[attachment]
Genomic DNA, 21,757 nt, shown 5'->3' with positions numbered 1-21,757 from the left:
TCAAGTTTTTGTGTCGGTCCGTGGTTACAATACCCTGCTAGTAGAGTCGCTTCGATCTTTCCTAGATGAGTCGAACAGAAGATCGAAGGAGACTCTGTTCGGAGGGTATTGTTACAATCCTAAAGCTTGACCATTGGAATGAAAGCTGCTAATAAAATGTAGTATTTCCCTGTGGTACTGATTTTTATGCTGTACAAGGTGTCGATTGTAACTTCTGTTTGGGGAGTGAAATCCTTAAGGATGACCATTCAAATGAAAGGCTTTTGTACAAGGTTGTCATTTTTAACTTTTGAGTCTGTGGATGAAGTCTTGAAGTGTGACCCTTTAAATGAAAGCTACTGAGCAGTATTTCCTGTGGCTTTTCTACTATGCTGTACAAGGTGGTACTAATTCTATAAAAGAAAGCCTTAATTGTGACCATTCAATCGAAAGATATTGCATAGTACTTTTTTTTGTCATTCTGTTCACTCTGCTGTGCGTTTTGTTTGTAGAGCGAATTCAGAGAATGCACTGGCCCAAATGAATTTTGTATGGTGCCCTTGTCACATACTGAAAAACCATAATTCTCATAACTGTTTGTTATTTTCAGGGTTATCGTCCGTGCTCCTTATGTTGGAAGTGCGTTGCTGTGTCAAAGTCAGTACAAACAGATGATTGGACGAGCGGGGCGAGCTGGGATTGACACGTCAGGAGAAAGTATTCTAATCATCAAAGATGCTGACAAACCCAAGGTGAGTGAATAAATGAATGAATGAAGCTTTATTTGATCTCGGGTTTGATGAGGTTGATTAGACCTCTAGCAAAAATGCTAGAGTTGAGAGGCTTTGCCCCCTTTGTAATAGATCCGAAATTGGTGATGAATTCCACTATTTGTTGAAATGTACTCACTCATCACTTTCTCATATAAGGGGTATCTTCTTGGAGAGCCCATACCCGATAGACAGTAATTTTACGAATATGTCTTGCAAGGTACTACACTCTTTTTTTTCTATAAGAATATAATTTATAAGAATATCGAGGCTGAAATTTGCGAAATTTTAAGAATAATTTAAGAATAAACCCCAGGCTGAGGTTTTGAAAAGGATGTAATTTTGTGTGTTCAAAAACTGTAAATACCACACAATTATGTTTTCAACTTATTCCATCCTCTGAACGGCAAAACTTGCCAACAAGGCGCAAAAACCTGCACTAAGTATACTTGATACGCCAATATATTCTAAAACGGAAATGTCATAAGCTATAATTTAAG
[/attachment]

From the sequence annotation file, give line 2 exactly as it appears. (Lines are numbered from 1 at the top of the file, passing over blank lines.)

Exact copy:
TCAAGTTTTTGTGTCGGTCCGTGGTTACAATACCCTGCTAGTAGAGTCGCTTCGATCTTTCCTAGATGAGTCGAACAGAAGATCGAAGGAGACTCTGTTCGGAGGGTATTGTTACAATCCTAAAGCTTGACCATTGGAATGAAAGCTGCTAATAAAATGTAGTATTTCCCTGTGGTACTGATTTTTATGCTGTACAAGGTGTCGATTGTAACTTCTGTTTGGGGAGTGAAATCCTTAAGGATGACCATTCAAATGAAAGGCTTTTGTACAAGGTTGTCATTTTTAACTTTTGAGTCTGTGGATGAAGTCTTGAAGTGTGACCCTTTAAATGAAAGCTACTGAGCAGTATTTCCTGTGGCTTTTCTACTATGCTGTACAAGGTGGTACTAATTCTATAAAAGAAAGCCTTAATTGTGACCATTCAATCGAAAGATATTGCATAGTACTTTTTTTTGTCATTCTGTTCACTCTGCTGTGCGTTTTGTTTGTAGAGCGAATTCAGAGAATGCACTGGCCCAAATGAATTTTGTATGGTGCCCTTGTCACATACTGAAAAACCATAATTCTCATAACTGTTTGTTATTTTCAGGGTTATCGTCCGTGCTCCTTATGTTGGAAGTGCGTTGCTGTGTCAAAGTCAGTACAAACAGATGATTGGACGAGCGGGGCGAGCTGGGATTGACACGTCAGGAGAAAGTATTCTAATCATCAAAGATGCTGACAAACCCAAGGTGAGTGAATAAATGAATGAATGAAGCTTTATTTGATCTCGGGTTTGATGAGGTTGATTAGACCTCTAGCAAAAATGCTAGAGTTGAGAGGCTTTGCCCCCTTTGTAATAGATCCGAAATTGGTGATGAATTCCACTATTTGTTGAAATGTACTCACTCATCACTTTCTCATATAAGGGGTATCTTCTTGGAGAGCCCATACCCGATAGACAGTAATTTTACGAATATGTCTTGCAAGGTACTACACTCTTTTTTTTCTATAAGAATATAATTTATAAGAATATCGAGGCTGAAATTTGCGAAATTTTAAGAATAATTTAAGAATAAACCCCAGGCTGAGGTTTTGAAAAGGATGTAATTTTGTGTGTTCAAAAACTGTAAATACCACACAATTATGTTTTCAACTTATTCCATCCTCTGAACGGCAAAACTTGCCAACAAGGCGCAAAAACCTGCACTAAGTATACTTGATACGCCAATATATTCTAAAACGGAAATGTCATAAGCTATAATTTAAG